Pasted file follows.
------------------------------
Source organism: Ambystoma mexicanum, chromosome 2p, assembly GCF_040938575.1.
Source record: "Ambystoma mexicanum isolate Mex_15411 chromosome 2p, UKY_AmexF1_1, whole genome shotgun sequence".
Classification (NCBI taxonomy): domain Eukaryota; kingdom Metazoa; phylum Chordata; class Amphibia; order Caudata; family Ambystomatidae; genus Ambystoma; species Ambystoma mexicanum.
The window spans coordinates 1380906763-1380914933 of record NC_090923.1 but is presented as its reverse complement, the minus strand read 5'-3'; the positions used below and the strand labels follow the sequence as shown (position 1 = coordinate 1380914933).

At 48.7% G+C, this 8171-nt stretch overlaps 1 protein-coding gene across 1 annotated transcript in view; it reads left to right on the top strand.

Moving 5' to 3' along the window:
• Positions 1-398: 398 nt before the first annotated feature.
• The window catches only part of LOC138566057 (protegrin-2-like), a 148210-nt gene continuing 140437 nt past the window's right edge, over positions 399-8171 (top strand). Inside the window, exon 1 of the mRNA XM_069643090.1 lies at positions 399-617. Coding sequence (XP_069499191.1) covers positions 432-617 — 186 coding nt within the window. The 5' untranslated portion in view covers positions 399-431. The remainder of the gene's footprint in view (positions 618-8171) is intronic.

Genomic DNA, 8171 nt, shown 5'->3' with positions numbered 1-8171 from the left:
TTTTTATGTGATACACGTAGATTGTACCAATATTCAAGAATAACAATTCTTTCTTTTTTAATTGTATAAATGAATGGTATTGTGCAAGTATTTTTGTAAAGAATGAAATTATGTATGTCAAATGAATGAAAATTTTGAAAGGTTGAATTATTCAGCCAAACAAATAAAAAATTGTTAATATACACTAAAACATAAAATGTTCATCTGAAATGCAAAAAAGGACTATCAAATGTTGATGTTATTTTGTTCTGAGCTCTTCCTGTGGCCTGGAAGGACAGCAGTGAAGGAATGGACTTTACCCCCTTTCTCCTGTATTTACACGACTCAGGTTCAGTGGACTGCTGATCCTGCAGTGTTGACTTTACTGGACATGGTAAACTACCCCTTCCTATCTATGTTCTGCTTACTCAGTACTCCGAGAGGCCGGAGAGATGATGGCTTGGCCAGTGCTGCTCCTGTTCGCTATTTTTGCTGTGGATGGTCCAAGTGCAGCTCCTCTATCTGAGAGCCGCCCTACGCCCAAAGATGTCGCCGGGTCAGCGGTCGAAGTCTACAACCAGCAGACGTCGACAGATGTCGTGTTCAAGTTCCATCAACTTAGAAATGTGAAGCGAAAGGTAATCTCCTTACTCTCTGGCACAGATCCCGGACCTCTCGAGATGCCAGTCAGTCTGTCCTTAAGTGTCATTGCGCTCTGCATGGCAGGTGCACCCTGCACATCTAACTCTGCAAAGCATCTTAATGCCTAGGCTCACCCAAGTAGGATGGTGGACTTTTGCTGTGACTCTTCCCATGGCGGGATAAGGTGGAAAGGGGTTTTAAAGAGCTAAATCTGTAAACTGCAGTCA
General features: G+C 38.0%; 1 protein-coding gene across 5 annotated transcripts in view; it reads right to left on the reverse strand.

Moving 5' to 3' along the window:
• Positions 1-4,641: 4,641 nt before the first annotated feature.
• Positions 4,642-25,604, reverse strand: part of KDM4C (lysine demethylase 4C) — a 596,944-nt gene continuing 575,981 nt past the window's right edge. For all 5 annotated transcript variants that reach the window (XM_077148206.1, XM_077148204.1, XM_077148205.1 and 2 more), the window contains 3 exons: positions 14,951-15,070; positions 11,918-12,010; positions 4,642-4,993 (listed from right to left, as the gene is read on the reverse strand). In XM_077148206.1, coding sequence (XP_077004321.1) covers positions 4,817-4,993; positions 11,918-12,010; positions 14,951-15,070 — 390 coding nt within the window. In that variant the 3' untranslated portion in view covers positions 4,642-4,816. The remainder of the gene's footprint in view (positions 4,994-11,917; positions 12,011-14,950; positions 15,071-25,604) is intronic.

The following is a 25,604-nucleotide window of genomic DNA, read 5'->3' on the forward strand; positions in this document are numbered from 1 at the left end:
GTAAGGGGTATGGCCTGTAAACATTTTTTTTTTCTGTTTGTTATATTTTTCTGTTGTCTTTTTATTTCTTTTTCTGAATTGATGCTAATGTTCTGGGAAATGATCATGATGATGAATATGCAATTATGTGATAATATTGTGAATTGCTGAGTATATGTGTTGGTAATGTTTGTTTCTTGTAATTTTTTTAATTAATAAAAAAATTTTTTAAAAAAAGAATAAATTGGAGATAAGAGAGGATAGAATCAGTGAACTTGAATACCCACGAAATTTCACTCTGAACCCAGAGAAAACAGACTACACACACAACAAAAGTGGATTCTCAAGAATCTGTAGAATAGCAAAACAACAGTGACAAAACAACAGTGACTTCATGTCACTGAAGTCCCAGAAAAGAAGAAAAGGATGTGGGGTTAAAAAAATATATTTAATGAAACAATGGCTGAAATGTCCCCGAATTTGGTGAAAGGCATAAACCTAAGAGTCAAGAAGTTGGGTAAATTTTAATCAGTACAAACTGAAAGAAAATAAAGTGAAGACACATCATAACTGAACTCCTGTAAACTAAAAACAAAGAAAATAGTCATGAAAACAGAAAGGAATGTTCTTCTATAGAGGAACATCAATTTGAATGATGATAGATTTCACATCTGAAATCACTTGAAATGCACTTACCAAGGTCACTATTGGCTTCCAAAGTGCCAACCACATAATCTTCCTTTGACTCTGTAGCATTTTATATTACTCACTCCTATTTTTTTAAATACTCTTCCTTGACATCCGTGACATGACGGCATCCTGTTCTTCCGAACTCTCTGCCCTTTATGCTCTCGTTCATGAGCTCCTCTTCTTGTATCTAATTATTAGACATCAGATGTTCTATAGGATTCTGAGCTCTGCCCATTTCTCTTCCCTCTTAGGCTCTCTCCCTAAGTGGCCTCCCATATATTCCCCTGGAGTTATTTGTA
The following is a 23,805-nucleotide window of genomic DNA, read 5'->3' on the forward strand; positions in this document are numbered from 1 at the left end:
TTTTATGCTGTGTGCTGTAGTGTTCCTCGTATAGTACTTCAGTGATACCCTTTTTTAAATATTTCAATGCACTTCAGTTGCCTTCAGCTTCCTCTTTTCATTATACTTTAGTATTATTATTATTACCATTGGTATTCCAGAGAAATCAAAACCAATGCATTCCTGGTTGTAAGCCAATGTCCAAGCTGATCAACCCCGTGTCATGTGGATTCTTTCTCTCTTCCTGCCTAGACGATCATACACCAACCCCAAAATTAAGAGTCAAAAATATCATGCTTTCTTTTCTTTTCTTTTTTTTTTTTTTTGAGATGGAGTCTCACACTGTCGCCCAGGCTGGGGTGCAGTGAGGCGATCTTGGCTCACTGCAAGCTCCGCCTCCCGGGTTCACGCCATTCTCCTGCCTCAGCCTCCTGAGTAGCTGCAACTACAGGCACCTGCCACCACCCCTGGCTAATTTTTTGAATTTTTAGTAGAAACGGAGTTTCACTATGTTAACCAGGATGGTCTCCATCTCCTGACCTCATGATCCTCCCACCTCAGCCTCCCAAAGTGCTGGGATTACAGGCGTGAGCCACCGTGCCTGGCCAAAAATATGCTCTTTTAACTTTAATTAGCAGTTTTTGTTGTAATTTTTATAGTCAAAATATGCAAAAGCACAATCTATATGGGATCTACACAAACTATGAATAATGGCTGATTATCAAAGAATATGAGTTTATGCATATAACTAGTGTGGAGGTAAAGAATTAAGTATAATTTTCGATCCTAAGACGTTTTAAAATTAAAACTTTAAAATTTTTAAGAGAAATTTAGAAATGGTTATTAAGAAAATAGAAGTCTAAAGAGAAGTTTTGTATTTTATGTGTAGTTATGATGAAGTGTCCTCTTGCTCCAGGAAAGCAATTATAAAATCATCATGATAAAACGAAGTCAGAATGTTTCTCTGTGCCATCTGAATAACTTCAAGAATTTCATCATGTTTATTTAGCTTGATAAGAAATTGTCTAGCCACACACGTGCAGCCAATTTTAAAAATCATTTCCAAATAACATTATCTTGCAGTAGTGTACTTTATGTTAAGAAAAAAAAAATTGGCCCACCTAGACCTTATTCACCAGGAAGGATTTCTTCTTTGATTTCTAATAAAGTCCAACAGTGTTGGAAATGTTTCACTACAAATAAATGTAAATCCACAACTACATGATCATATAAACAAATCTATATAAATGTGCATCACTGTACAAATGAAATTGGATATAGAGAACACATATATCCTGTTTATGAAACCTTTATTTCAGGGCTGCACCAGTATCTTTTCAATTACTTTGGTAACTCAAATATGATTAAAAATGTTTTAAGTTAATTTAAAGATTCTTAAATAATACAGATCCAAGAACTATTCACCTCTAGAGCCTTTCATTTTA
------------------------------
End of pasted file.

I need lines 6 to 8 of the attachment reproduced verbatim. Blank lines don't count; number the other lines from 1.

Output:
Moving 5' to 3' along the window:
• Positions 1-398: 398 nt before the first annotated feature.
• The window catches only part of LOC138566057 (protegrin-2-like), a 148210-nt gene continuing 140437 nt past the window's right edge, over positions 399-8171 (top strand). Inside the window, exon 1 of the mRNA XM_069643090.1 lies at positions 399-617. Coding sequence (XP_069499191.1) covers positions 432-617 — 186 coding nt within the window. The 5' untranslated portion in view covers positions 399-431. The remainder of the gene's footprint in view (positions 618-8171) is intronic.